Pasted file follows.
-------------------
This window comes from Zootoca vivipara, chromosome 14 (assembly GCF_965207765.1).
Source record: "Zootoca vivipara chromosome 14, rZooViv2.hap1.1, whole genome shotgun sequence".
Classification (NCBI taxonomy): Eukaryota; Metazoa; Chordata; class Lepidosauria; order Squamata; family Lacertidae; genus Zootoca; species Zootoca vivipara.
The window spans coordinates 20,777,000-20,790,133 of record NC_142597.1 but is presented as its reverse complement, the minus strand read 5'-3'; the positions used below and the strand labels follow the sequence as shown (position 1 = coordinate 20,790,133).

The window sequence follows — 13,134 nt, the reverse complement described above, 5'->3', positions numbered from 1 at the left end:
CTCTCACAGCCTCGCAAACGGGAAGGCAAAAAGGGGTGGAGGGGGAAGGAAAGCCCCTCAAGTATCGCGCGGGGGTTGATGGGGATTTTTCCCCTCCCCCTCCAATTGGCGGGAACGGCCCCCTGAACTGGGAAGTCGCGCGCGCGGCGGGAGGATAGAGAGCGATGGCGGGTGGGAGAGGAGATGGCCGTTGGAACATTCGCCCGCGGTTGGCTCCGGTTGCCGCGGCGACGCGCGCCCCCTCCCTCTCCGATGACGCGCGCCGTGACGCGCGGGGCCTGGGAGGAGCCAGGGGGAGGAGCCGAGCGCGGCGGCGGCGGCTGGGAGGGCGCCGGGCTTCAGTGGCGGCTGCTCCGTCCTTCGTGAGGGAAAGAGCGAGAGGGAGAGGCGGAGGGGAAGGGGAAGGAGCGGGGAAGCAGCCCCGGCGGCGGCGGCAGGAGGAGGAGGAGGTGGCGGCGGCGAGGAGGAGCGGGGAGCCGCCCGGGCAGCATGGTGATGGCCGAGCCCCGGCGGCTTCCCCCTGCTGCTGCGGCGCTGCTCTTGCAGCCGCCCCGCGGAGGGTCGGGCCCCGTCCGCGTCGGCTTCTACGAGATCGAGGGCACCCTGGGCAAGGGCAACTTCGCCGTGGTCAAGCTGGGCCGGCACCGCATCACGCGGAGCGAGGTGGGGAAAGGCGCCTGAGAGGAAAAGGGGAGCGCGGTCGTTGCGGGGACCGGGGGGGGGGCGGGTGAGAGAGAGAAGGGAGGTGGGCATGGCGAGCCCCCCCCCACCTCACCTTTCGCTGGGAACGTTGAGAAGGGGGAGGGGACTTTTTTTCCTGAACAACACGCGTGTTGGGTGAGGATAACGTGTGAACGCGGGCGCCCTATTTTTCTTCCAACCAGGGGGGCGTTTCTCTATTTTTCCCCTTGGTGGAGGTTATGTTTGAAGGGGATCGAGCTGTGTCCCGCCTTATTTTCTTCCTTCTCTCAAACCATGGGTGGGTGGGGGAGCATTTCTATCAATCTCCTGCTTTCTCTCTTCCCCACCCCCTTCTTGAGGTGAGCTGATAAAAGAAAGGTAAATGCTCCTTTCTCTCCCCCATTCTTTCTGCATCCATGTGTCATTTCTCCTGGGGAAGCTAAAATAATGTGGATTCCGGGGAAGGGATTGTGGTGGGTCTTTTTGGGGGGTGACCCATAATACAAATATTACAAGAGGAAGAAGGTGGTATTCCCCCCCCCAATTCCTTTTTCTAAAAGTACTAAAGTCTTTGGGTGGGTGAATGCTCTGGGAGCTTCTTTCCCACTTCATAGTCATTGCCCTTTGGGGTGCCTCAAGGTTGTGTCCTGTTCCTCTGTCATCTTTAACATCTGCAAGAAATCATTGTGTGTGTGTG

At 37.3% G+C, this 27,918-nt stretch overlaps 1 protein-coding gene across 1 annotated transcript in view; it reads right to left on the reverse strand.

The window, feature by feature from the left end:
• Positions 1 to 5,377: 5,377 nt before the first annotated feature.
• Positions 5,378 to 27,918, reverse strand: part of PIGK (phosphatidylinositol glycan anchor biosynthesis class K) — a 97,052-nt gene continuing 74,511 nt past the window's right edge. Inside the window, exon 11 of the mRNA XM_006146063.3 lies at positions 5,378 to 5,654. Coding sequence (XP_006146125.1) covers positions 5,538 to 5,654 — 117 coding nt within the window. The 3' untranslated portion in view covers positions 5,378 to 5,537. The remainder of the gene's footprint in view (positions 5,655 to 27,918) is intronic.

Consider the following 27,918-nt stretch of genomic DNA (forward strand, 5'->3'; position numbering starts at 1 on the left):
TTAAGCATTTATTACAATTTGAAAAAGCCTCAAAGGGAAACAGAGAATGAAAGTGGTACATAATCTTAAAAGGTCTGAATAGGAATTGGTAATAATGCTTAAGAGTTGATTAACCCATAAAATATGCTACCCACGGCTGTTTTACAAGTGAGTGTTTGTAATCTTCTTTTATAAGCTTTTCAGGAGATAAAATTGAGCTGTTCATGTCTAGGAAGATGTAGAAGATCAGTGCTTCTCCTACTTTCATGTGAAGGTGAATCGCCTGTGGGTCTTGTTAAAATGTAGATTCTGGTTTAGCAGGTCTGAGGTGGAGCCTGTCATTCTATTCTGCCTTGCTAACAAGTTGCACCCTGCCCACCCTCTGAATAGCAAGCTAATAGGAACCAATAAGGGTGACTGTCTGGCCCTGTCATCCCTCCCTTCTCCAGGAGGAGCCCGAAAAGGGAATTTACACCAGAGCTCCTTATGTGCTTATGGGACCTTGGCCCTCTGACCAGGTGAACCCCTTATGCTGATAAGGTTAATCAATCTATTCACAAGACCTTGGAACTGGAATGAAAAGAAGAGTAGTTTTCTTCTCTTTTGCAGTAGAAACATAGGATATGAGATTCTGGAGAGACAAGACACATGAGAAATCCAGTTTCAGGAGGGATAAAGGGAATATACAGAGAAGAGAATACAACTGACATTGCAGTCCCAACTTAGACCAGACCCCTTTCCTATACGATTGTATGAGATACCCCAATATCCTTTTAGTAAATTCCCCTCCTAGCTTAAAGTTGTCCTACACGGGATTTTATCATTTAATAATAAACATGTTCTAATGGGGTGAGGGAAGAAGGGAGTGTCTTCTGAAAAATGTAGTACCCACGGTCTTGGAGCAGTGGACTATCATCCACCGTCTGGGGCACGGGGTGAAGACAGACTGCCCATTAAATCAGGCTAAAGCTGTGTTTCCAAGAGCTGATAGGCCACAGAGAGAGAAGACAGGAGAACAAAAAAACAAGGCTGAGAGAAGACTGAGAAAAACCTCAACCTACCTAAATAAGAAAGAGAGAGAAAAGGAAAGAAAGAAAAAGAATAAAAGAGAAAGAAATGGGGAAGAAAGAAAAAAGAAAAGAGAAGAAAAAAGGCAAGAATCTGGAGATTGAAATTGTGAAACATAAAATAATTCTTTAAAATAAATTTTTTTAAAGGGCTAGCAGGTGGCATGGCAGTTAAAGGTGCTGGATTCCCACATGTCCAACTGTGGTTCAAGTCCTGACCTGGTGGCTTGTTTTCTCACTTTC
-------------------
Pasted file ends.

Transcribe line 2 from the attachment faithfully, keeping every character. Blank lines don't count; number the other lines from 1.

Source record: "Zootoca vivipara chromosome 14, rZooViv2.hap1.1, whole genome shotgun sequence".